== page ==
Taking benzodiazepines can make a person have judgement impairments that are similar to drinking alcohol. Driving while taking benzodiazepines can have the same effect as a person with a blood alcohol level of 0.050 and 0.079 percent
In addition, tolerance to Xanax can be built up with time and continued use, the risks of overdose increases with the continued use of the medication.
Withdrawing from Xanax can be dangerous and potentially life-threatening. This is because Xanax makes it less likely a person will experience a seizure. If a person suddenly stops taking them after continued abuse, the brain can go into overdrive, and seizure can be a result.
Other potential symptoms associated with Xanax withdrawals include:
Unfortunately, Xanax withdrawal symptoms are some of the most severe. This is because the drug is a short-acting benzodiazepine and has fast-on and fast-off effects. Benzodiazepines that are longer acting are usually associated with causing fewer severe withdrawal symptoms. Examples of these include the drugs Librium and Valium.
According to an article in the Journal of Addiction Medicine, a laboratory study found that mice experience withdrawal symptoms even after one week of taking Xanax. They also reported that patients addicted to Xanax were more likely to experience more significant rebound anxiety as a result of withdrawals as compared to other benzodiazepines. Some people may report this anxiety is greater than the anxiety they had before they started taking Xanax.
In rare instances, a person withdrawing from Xanax may experience severe withdrawal symptoms that include delirium and psychosis.
Rehabilitation centers typically first treat Xanax addiction by helping a person evaluate how much Xanax is used on a daily basis. Treatment professionals will consider the amount and frequency of use to create a tapering plan. This involves slowly decreasing the dosages of Xanax until Xanax is no longer being taken. These tapering plans may vary. Some people may prefer more aggressive methods while others may adopt a tapering plan that takes a few months.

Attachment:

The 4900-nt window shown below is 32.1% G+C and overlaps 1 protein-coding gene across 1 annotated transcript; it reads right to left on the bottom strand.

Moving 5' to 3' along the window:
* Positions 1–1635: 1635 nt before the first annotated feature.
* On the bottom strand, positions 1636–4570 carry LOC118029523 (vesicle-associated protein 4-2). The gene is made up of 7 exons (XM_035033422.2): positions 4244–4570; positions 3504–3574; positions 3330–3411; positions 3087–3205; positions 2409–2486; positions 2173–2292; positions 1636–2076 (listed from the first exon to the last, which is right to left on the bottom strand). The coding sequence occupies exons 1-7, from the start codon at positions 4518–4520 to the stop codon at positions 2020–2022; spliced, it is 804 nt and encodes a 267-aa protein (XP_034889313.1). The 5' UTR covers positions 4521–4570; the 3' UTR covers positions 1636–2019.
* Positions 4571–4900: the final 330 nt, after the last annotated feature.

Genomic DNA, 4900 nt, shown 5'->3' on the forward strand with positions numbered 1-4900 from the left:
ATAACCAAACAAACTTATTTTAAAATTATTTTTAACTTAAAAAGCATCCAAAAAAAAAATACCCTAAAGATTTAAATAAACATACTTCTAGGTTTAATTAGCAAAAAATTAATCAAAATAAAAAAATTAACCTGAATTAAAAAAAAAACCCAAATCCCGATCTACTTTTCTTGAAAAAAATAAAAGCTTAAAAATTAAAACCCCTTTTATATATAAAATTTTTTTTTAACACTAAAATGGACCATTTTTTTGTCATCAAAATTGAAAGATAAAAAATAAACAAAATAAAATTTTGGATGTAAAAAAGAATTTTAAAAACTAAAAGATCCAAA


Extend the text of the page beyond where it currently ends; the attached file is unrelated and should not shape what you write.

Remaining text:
In addition to tapering plans, it is important that a person address the underlying behaviors they were using Xanax to treat. For example, some people use Xanax as a means to overcome their anxiety. As a result, a person may choose to participate in therapy options as a means to learn how to better deal with their anxiety. In some instances, doctors may recommend a person take a longer-acting benzodiazepine instead of Xanax because the withdrawal symptoms and rebound anxiety are usually less severe as with Xanax. Examples of these medications include clonazepam.
Examples of the therapeutic options a person may use to treat their anxiety may include the following:
Also known as CBT, this therapeutic approach usually involves participating in about 12 to 16 therapy sessions. In these sessions, a person learns how to recognize their anxious thoughts. They then learn how to modify their behavior to reduce feelings of anxiety.
This therapeutic approach involves practicing mindfulness as a means to try to reduce anxiety by focusing on living in the moment and reducing their exposure to situations that fill them with needless anxiety.
In addition to these therapies, a doctor may recommend other lifestyle changes to promote anxiety reduction. Examples include getting plenty of sleep, meditating, and engaging in regular exercise. If a person cannot control their anxiety through these methods, a doctor may recommend anti-depressants as they are less habit-forming.
When used as prescribed and for a short duration, Xanax can be a safe medication. However, when used not as prescribed, it has greater potential for substance abuse and misuse. Some of the pharmacological components of Xanax mean that it is more difficult to withdraw from as well as more addictive than other similar medication types. Because it can cause more significant withdrawal symptoms, it’s important to seek medical attention to determine a safe tapering plan as well as alternate methods to manage recovery. Through professional help, a person can recover from Xanax use disorder and emerge a healthier, safer individual.